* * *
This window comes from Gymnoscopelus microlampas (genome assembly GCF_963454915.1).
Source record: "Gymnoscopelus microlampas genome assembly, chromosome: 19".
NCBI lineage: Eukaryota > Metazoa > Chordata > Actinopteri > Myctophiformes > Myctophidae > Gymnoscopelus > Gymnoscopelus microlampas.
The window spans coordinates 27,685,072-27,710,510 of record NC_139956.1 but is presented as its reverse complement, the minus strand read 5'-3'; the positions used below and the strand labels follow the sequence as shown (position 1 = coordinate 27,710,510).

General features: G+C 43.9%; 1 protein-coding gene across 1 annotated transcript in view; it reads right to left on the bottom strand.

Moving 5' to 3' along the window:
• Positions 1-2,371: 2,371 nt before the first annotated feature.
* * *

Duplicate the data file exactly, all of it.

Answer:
This window comes from Gymnoscopelus microlampas (genome assembly GCF_963454915.1).
Source record: "Gymnoscopelus microlampas genome assembly, chromosome: 19".
NCBI lineage: Eukaryota > Metazoa > Chordata > Actinopteri > Myctophiformes > Myctophidae > Gymnoscopelus > Gymnoscopelus microlampas.
The window spans coordinates 27,685,072-27,710,510 of record NC_139956.1 but is presented as its reverse complement, the minus strand read 5'-3'; the positions used below and the strand labels follow the sequence as shown (position 1 = coordinate 27,710,510).

General features: G+C 43.9%; 1 protein-coding gene across 1 annotated transcript in view; it reads right to left on the bottom strand.

Moving 5' to 3' along the window:
• Positions 1-2,371: 2,371 nt before the first annotated feature.